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Dan Dickison 03-18-2001 07:00 PM

The Making of True Master Mariner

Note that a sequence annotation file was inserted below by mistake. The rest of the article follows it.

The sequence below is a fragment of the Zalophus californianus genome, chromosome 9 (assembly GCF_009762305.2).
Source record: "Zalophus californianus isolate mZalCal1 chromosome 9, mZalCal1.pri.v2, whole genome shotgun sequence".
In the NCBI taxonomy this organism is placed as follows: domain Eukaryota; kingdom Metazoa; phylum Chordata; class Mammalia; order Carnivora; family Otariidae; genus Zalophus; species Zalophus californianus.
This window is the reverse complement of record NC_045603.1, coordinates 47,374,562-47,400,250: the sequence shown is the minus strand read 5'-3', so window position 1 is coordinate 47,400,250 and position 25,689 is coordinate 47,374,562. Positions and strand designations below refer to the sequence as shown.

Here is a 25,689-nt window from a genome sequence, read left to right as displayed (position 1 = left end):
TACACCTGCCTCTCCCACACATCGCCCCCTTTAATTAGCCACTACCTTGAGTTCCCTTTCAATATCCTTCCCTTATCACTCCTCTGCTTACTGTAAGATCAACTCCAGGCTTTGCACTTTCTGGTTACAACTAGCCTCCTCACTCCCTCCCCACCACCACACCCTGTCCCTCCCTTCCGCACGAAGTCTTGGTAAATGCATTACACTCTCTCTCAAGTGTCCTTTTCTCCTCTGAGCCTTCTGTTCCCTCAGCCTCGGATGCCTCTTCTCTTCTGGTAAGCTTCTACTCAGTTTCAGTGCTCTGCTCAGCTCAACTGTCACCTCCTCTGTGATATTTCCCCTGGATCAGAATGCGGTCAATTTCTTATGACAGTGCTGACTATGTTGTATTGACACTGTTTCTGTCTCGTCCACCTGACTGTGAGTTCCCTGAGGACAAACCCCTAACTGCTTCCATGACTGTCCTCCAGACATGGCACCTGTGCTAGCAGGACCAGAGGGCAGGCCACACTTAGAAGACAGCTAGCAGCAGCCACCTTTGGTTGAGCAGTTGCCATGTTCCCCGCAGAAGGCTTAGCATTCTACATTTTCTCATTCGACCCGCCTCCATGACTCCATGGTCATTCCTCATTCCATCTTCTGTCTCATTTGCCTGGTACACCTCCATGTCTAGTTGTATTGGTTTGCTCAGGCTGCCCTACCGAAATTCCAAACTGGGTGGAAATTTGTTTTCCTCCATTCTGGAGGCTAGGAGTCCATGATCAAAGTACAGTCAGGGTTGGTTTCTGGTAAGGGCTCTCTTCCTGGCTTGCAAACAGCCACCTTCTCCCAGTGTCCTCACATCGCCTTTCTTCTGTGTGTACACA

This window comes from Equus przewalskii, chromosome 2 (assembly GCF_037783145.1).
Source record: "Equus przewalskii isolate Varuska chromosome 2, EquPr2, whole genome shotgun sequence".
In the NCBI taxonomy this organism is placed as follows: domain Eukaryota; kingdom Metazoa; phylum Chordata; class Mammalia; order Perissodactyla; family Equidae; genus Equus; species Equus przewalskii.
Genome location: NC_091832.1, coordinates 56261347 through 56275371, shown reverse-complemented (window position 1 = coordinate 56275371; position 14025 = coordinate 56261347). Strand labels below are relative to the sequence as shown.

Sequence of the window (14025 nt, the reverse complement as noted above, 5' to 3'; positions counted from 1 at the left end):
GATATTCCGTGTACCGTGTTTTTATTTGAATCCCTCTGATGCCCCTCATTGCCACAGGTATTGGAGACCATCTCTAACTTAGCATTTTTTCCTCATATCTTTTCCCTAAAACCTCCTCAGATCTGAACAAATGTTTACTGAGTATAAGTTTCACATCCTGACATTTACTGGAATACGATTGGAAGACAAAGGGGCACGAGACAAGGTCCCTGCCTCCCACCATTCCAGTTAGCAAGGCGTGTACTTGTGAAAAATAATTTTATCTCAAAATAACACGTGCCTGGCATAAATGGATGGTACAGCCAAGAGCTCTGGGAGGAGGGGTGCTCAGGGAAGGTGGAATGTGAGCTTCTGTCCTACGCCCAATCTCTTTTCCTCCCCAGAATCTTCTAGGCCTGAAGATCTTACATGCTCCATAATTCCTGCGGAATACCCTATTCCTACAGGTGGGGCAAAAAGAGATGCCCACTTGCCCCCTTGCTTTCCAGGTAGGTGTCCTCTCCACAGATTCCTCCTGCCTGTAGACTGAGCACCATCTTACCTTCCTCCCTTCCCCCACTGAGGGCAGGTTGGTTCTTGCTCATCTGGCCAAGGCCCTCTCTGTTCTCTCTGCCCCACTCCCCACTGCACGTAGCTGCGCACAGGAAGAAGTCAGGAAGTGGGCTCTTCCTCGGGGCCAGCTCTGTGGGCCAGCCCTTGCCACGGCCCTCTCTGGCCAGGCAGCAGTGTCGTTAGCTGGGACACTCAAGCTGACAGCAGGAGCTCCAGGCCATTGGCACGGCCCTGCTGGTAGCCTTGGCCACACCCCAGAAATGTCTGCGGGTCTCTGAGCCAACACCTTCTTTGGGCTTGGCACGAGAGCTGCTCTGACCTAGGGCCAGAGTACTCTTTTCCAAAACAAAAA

<HTML><!-- eWebEditPro --><P><TABLE align=right border=0 cellPadding=0 cellSpacing=0><TBODY><TR><TD width=8></TD><TD align=left vAlign=top width=261><IMG height=173 src="" width=261><BR><DIV align=left class=captionheader><FONT color=#000000><STRONG>A personal triumph—Parlier exults at the finish after 126 long days at sea.</STRONG></FONT></DIV></TD></TR><TR><TD colSpan=2 height=8></TD></TR></TBODY></TABLE>When Yves Parlier arrived back at Les Sables d’Olonne in France on Friday (March 16) after over 126 days at sea, he was a much slimmer but happy man. On November 9th, when he started the Vendee Globe with 23 other ‘round-the-world solo-sailing specialists, Parlier had stocked just enough food for 100 days aboard his high-tech 60-foot sloop <I>Aquitaine Innovations</I>. Now, over four months later, his finish wouldn’t garner any prizes—he arrived well off the pace, more than a month after winner Michel Desjoyeaux—but it did win him the admiration of his fellow competitors, along with that of sports fans and sailors around the globe. This 40-year-old’s feat of perseverance—which some members of the sailing press termed "obsessive"—in overcoming a crippling dismasting and a severe shortage of food, proved the kind of heroic mettle that transcends racing and&nbsp;often makes this rare breed of sailor emblematic of the best that the sport can muster. <P><TABLE align=right border=0><TBODY><TR><TD width=8></TD><TD></TABLE></TD></TR></TBODY></TABLE></TD></TR></TBODY></TABLE>In his signature style, Parlier blasted&nbsp;out of the gates in November. It was his third go at the Vendee Globe—a non-stop, no-assistance marathon around the planet. <I>Aquitaine Innovations</I>, with its distinctive deck-mounted outrigger-style spreaders, held the lead for much of the first four weeks of this epic contest. Along with his superb insight regarding weather, his&nbsp;singular determination led him to pilot his speedster further south than any of his peers. At least two rivals voiced concern that Parlier was dangerously pushing the envelope. And then, five weeks into the race, not halfway through the course, his lead evaporated due to a strategic miscalculation. After two days of uncommonly light winds, <I>Aquitaine Innovations</I> was overtaken by a sudden squall with nearly her full complement of sails flying. The boat jibed inadvertently a series of&nbsp;times before stuffing its bow deep into the frigid water with such force that the rig toppled down in three pieces. <P><TABLE align=right border=0 cellPadding=0 cellSpacing=0><TBODY><TR><TD width=8></TD><TD align=left vAlign=top width=261><IMG height=211 src="" width=261><BR><DIV align=left class=captionheader><FONT color=#000000><B>Parlier during his layover at Stewart Island.</B></FONT></DIV></TD></TR><TR><TD colSpan=2 height=8></TD></TR></TBODY></TABLE>This was Parlier’s second dismasting in six months and the third mast he’d stepped aboard his 1996-vintage vessel in as much time. Some 1,000 miles southwest of Australia, he had every reason to simply retire, to erect a jury rig and head for warmer climes and safer waters. Critical gear failure in the Vendee Globe can be more the rule than the exception, and such circumstances nearly always put the racer out of action. But Parlier wouldn’t accept that fate. He took a day or two to collect himself, jury-rig a 40-foot mast with what he could salvage of his carbon-fiber rig, and then he surprised the race organizers by calling to say that he’d be continuing the race. <P></P><P>His decision drew alarm from fellow competitors. He was called a "mad genius" by by one racer and and extreme "maverick" by another. Because his jury&nbsp;rig&nbsp;didn't offer him enough power to sail faster than eight knots, they worried that he would eventually run out of food.&nbsp;But&nbsp;Parlier had other things in mind.&nbsp;&nbsp;</P><P>Parlier’s next surprise came when he subsequently announced that he planned to detour to Stewart Island at the southern tip of New Zealand to refine his jury rig—he had salvaged an 18-foot section of mast and he intended to add it to the program. With four reefs tucked in its mainsail to fit the shortened spar, <I>Aquitaine Innovations</I> hobbled into this remote island and the plucky Frenchman went to work. He started the project by first lowering the rig to the deck, by himself (so as not to contravene the rules of the race). Then, using a hacksaw Parlier fashioned a coupling sleeve with the remaining middle section of his original mast. He used it to join the new upper portion with the longer lower section. </P><P><TABLE align=right border=0 cellPadding=0 cellSpacing=0><TBODY><TR><TD width=8></TD><TD align=left vAlign=top width=261><IMG height=211 src="" width=261><BR><DIV align=left class=captionheader><FONT color=#000000><B>The "mad genius" poses with his makeshift curing oven.</B></FONT></DIV></TD></TR><TR><TD colSpan=2 height=8></TD></TR></TBODY></TABLE>The most ingenious aspect of his new rig was his solution for curing the epoxy resin. Given the ambient temperatures, Parlier knew he’d have to apply heat to the resin, so he contrived an "oven" using a combination of 25-watt light bulbs, candles, and gas fuel for heat. For insulation he wrapped the contraption in reflective survival blankets and fleece gear. Could McGyver have created a more ingenious fix? <P>The Stewart Island chapter of Parlier’s odyssey took a full 10 days. In the interim he managed to supplement his depleted larder with oysters that he collected at low tide, getting ashore and back by means of a raft he constructed by lashing jerry jugs together. When he finally resumed racing, his new jury rig was good enough to deliver a 10-knot average speed across the rest of the Pacific to Cape Horn. </P><P>Judging by his communiqués ashore, Parlier seemed to have found peace in his perseverance. After rounding the Horn, he made light of the fact that he was running desperately short of food, and in the final weeks of his trip he sent images ashore of his new dietary supplement—seaweed hung out to dry on deck—with himself smiling in the foreground. "Proteins," he said in another missive, indicating the meager fish that he managed to catch.</P><P><TABLE align=right border=0 cellPadding=0 cellSpacing=0><TBODY><TR><TD width=8></TD><TD align=left vAlign=top width=261><IMG height=211 src="" width=261><BR><DIV align=left class=captionheader><FONT color=#000000><B>The master mariner documents his abundant food supply.</B></FONT></DIV></TD></TR><TR><TD colSpan=2 height=8></TD></TR></TBODY></TABLE>Spurred on by his uncanny determination, the Frenchman somehow managed to close on his destination. Early on the day that he arrived, Vendee Globe founder, organizer, and two-time race veteran Philippe Jeantot offered high praise for Parlier: "What Yves has done is bigger than the race….For me, he has reached back to the first Vendee Globe, to the original spirit of the race, which was adventure." With every new edition of the event, explained Jeantot, it becomes more of a "regatta-style race, but Yves has shown that there’s still room for the adventurer." Absolument! For his levelheaded, good-natured defiance of adversity, Parlier deserves the fitting label—a true argonaut. Bravo!<BR><P><TABLE align=center bgColor=#c4d7fc border=1 cellPadding=5 width=468><TBODY><TR><TD><A name=sidebar><P align=left><FONT color=#000000 face="Trebuchet MS, arial" size=+2><B>Not for TV-Type Survivors</B></FONT></P></A><P>Solo-sailing events such as the Vendee Globe occasionally&nbsp;demand a little more from some sailors. With his extraordinary accomplishments borne of ingenuity and dogged determination in this race, Yves Parlier has shot to the top of an elite list that includes some pretty good company. Here’s a brief look at some other sailors who’ve successfully overcome&nbsp;over-the-top adversity at sea:</P><B><P>Arnet Taylor&nbsp;&nbsp;&nbsp; </B>After losing his only rudder aboard the 60-foot <I>Thursday’s Child</I> on Leg II of the 1994-95 BOC, he steered by way of warps for over 1500 miles into Hobart.</P><B><P>Robin Davie&nbsp;&nbsp; </B>&nbsp;Dismasted in the same race some 2000 miles west of Cape Horn, he erected an A-frame jury rig and made it safely to the finish in Punta del Este.</P><B><P>Nandor Fa&nbsp;&nbsp;&nbsp; </B>Eight days out of Cape Town on Leg II of the 1990-’91 BOC, he lost both rudders aboard his 60-foot Alba Regia, but made it back to the South African continent steering with sail trim alone. </P><B><P>Florence Arthaud&nbsp;&nbsp; </B>After surviving a slew of breakdowns in the 1986 Route du Rhum (daggerboards, steering system, and autopilot<B> </B>among them) aboard the 70-foot <I>Energie et Communication,</I> she was diverted to Loick Caradec’s capsized 80-foot trimaran <I>Royale</I> only to find that sailor already missing. Physically and mentally exhausted, she wept for the final two days, but still managed to finish. <P></TABLE><BR><BR></P></TD></TD></TR></TBODY></TABLE></P></HTML>